Review: Anna on Ruta Sepetys’ Between Shades of Gray

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The author’s grandmother was a Lithuanian refugee. It makes me wonder how much she took from her grandmother’s life.

Between Shades of Gray uses the perfect amount of detail. It doesn’t drone on in a long paragraph about how the prison camp looks. A lot of dialogue and a lot of violence, but it tells a story that is grittily realistic:

An NKVD officer dragged a barefoot woman in a bloodied hospital gown down the steps. ‘My baby! Please don’t hurt my baby!’ she screamed. Another officer walked out, carrying a swaddled bundle. A doctor came running, grabbing at the officer.
“Please, you cannot take the newborn. It won’t survive!” yelled the doctor. “Sir, I beg you. Please!” The officer turned to the doctor and kicked the heel of his boot into the doctor’s kneecap.

You will grow attached to a lot of the characters, but a lot of them die really quickly. Right when you get to know them well – BAM! – that lady got shot – BAM! – that guy died from scurvy. However, it is effective at providing that feeling when you lose someone. You just have to move on.

Homages to Charlie Chaplin

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After thoroughly enjoying Chaplin’s Modern Times and The Kid, the 8s set out to write homages to these films by writing scenes of physical comedy that comment on the world of 2014. They’re pretty wonderful – funny, satirical, and clearly influenced by their close attention to The Tramp:

Tom’s scene: Hipsters, Headphones, and Armed Robbery

Luke’s scene: A New Yorker dreams of the West

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Sarah’s scene: Holiday Shopping Madness

Alex’s scene: iTheft

Wyatt’s scene: At the Box Factory

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Roby’s scene: Texting Trouble

Walker’s scene: Fake French

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Vanessa’s scene: Dinner & Devices

Lee’s Scene: Desert for Breakfast

Tom on The Walking Dead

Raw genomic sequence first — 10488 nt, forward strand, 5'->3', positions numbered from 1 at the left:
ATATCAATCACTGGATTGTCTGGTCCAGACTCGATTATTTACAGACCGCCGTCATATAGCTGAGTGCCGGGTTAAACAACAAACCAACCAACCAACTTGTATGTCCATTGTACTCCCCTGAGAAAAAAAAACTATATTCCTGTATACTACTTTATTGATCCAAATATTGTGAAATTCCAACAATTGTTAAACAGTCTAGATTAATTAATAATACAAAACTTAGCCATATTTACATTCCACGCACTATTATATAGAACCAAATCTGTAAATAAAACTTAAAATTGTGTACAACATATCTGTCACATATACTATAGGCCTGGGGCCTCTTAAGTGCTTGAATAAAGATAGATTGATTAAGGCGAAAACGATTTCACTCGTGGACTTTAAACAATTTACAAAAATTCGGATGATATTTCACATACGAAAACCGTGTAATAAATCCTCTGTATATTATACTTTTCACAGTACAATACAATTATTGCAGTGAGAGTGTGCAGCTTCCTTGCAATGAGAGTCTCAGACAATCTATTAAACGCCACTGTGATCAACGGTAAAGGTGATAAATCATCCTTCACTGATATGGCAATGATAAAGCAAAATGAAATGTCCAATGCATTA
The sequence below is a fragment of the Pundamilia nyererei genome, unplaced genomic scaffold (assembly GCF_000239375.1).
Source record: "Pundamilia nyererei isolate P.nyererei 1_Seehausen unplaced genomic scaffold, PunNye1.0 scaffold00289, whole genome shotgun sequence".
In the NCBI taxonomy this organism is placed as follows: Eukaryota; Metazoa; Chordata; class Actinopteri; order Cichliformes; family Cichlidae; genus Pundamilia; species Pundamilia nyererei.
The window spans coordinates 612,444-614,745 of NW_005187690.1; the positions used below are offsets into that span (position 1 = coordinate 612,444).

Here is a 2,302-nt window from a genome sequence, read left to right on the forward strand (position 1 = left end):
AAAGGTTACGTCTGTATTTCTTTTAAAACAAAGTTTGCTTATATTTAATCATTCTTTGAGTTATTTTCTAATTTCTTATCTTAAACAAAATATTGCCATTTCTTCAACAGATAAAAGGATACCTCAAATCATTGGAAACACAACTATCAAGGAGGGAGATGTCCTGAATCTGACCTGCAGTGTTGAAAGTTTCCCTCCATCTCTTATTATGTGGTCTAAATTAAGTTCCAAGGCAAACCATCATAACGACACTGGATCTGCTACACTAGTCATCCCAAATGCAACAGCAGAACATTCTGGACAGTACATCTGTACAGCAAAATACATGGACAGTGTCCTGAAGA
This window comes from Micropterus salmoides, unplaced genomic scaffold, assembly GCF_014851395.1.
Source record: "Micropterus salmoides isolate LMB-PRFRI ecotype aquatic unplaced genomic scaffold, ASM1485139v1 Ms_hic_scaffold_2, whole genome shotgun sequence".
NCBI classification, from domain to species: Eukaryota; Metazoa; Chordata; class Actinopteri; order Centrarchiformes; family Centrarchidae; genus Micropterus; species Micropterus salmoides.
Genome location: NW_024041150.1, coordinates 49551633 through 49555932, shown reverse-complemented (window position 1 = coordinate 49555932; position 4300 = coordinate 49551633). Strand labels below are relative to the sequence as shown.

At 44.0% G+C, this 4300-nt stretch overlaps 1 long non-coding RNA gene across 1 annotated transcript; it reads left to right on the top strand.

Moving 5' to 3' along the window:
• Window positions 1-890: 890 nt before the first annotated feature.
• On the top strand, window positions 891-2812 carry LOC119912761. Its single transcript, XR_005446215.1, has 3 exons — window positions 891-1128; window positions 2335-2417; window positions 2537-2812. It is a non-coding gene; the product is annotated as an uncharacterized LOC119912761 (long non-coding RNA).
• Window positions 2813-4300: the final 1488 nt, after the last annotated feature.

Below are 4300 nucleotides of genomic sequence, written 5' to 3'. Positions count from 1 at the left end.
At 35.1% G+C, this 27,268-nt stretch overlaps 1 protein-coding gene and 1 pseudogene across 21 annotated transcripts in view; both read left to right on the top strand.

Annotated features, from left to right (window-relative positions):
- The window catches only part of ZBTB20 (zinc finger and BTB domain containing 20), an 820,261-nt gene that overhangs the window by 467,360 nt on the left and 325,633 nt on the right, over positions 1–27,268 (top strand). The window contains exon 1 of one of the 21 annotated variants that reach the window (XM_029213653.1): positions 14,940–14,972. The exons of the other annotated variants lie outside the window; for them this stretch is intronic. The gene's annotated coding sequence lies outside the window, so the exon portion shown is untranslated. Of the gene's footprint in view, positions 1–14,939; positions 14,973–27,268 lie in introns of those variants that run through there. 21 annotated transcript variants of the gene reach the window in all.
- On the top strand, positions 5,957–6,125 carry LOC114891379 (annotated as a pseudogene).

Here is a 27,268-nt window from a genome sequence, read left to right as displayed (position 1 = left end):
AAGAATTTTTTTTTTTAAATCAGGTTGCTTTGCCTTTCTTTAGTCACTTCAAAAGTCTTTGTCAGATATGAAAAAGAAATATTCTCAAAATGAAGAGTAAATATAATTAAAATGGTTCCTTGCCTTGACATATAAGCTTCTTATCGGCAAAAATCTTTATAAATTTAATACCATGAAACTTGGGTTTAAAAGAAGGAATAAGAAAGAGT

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This still running series of comics has gone from a city to a prison, from refugees to a small community, and from one leader to democratic vote. Think of it as a timeline with certain events taking up parts in the history. This is The Walking Dead’s story and why it can change so drastically: one part in the time line will change the rest of the story forever along with the characters. When it first started, they were normal people. Now, they’re survivors.

Read the rest of Tom’s review here

Review: Sarah on Rainbow Rowell’s Eleanor & Park

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Every fairytale ending is the guy marrying the girl. In Romeo and Juliet, they die for each other and in every Disney movie, the prince and the princess live happily ever after. But to end the gut wrenching novel Eleanor and Park, Eleanor is stuck in a situation forcing her to make the most important decision of her life. Will she run away from her abusive father in Omaha to live with her uncle in Minnesota or risk the consequences to be with the love of her life?

Read more of Sarah’s review here

Review: Roby on Charles Dickens’ A Tale of Two Cities

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It was the best of books. It wasn’t the worst of books. It had many pairs of opposing ideas and images. The book wasn’t one sided and simple. The book was satisfying because the way that the book ended and the way the book led up to that ending was neither a cliché fairy tale where everything works out for the main character, nor, a tragedy where nothing goes right for the main character. The book wasn’t disappointing. The book had great figurative language that helped express ideas and images. The book didn’t state everything boringly and literally.

Read the rest of Roby’s review here

Review: Luke on F. Scott Fitzgerald’s The Great Gatsby

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A book that inspired T.S. Elliot, a famous poet, to say: “It seems to me to be the first step that American fiction has taken since Henry James”. Chances are it is in theaters near you. Created in 1925 and still popular today, some may think F. Scott Fitzgerald’s The Great Gatsby has it all. But if I had a chance to rip out page 113 to the second to last sentence without paying library fees, the book would be better for it.

Read more of Luke’s review here

Review: Wyatt on Dan Simmon’s Hyperion

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This book, written in 1989, is not your typical Odyssey-style story, where characters have to go from point A to point B and we hear all of what happens in-between. What this book does instead is tell both the story of the characters’ journey to the Time Tombs but also the stories of how the characters became who they are and what brought them to Hyperion … This book is not so much about the conclusion of these pilgrims’ journey but instead the journey itself. As with most things in life, the experience of getting to the destination can be worth more than the destination itself.

Read the rest of Wyatt’s review here